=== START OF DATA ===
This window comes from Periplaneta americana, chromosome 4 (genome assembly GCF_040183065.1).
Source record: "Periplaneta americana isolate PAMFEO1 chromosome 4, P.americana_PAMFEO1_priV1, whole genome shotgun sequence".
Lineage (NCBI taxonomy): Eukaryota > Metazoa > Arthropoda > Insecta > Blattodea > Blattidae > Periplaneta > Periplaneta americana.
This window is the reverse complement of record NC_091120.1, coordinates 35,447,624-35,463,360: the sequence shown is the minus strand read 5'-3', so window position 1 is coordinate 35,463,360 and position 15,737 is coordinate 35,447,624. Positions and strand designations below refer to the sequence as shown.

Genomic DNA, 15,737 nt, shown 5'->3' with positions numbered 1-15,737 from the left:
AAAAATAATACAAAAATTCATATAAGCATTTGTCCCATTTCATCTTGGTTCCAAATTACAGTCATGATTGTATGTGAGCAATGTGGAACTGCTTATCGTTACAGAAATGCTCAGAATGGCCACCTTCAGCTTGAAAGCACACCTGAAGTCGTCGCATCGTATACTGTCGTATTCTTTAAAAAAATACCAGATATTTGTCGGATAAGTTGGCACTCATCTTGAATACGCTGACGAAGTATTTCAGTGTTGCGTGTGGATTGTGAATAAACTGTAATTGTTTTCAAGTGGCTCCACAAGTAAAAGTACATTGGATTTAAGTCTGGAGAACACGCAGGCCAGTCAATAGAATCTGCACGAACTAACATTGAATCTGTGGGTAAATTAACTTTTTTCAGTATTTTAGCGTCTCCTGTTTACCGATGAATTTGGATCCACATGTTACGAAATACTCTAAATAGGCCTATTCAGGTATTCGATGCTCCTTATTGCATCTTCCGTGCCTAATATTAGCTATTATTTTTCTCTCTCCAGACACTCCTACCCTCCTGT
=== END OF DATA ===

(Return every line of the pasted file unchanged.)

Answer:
This window comes from Periplaneta americana, chromosome 4 (genome assembly GCF_040183065.1).
Source record: "Periplaneta americana isolate PAMFEO1 chromosome 4, P.americana_PAMFEO1_priV1, whole genome shotgun sequence".
Lineage (NCBI taxonomy): Eukaryota > Metazoa > Arthropoda > Insecta > Blattodea > Blattidae > Periplaneta > Periplaneta americana.
This window is the reverse complement of record NC_091120.1, coordinates 35,447,624-35,463,360: the sequence shown is the minus strand read 5'-3', so window position 1 is coordinate 35,463,360 and position 15,737 is coordinate 35,447,624. Positions and strand designations below refer to the sequence as shown.

Genomic DNA, 15,737 nt, shown 5'->3' with positions numbered 1-15,737 from the left:
AAAAATAATACAAAAATTCATATAAGCATTTGTCCCATTTCATCTTGGTTCCAAATTACAGTCATGATTGTATGTGAGCAATGTGGAACTGCTTATCGTTACAGAAATGCTCAGAATGGCCACCTTCAGCTTGAAAGCACACCTGAAGTCGTCGCATCGTATACTGTCGTATTCTTTAAAAAAATACCAGATATTTGTCGGATAAGTTGGCACTCATCTTGAATACGCTGACGAAGTATTTCAGTGTTGCGTGTGGATTGTGAATAAACTGTAATTGTTTTCAAGTGGCTCCACAAGTAAAAGTACATTGGATTTAAGTCTGGAGAACACGCAGGCCAGTCAATAGAATCTGCACGAACTAACATTGAATCTGTGGGTAAATTAACTTTTTTCAGTATTTTAGCGTCTCCTGTTTACCGATGAATTTGGATCCACATGTTACGAAATACTCTAAATAGGCCTATTCAGGTATTCGATGCTCCTTATTGCATCTTCCGTGCCTAATATTAGCTATTATTTTTCTCTCTCCAGACACTCCTACCCTCCTGT